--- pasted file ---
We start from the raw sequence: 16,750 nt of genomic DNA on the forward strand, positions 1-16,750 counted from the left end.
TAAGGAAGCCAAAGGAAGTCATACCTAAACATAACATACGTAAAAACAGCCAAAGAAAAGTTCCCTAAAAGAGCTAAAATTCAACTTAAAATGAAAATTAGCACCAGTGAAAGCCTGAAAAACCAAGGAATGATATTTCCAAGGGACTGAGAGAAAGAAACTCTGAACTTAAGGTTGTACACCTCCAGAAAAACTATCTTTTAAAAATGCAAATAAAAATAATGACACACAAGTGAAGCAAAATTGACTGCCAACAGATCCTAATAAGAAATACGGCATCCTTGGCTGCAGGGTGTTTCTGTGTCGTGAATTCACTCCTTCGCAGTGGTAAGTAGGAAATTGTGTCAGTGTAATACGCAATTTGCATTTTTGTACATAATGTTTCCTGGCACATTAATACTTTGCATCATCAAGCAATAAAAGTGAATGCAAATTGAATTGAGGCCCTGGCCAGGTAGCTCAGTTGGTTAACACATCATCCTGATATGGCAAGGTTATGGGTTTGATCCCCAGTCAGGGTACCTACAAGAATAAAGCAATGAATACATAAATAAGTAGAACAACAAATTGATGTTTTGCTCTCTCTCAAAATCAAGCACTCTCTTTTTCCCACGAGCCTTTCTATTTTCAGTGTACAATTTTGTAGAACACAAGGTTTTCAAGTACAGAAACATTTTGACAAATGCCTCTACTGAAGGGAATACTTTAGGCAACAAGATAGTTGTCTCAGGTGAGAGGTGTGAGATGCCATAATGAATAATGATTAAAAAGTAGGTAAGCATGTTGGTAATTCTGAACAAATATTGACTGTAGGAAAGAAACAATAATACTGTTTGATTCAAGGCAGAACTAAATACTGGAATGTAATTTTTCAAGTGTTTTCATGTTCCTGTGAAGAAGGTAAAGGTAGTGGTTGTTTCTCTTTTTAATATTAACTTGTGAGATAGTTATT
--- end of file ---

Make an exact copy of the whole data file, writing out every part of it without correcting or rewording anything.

We start from the raw sequence: 16,750 nt of genomic DNA on the forward strand, positions 1-16,750 counted from the left end.
TAAGGAAGCCAAAGGAAGTCATACCTAAACATAACATACGTAAAAACAGCCAAAGAAAAGTTCCCTAAAAGAGCTAAAATTCAACTTAAAATGAAAATTAGCACCAGTGAAAGCCTGAAAAACCAAGGAATGATATTTCCAAGGGACTGAGAGAAAGAAACTCTGAACTTAAGGTTGTACACCTCCAGAAAAACTATCTTTTAAAAATGCAAATAAAAATAATGACACACAAGTGAAGCAAAATTGACTGCCAACAGATCCTAATAAGAAATACGGCATCCTTGGCTGCAGGGTGTTTCTGTGTCGTGAATTCACTCCTTCGCAGTGGTAAGTAGGAAATTGTGTCAGTGTAATACGCAATTTGCATTTTTGTACATAATGTTTCCTGGCACATTAATACTTTGCATCATCAAGCAATAAAAGTGAATGCAAATTGAATTGAGGCCCTGGCCAGGTAGCTCAGTTGGTTAACACATCATCCTGATATGGCAAGGTTATGGGTTTGATCCCCAGTCAGGGTACCTACAAGAATAAAGCAATGAATACATAAATAAGTAGAACAACAAATTGATGTTTTGCTCTCTCTCAAAATCAAGCACTCTCTTTTTCCCACGAGCCTTTCTATTTTCAGTGTACAATTTTGTAGAACACAAGGTTTTCAAGTACAGAAACATTTTGACAAATGCCTCTACTGAAGGGAATACTTTAGGCAACAAGATAGTTGTCTCAGGTGAGAGGTGTGAGATGCCATAATGAATAATGATTAAAAAGTAGGTAAGCATGTTGGTAATTCTGAACAAATATTGACTGTAGGAAAGAAACAATAATACTGTTTGATTCAAGGCAGAACTAAATACTGGAATGTAATTTTTCAAGTGTTTTCATGTTCCTGTGAAGAAGGTAAAGGTAGTGGTTGTTTCTCTTTTTAATATTAACTTGTGAGATAGTTATT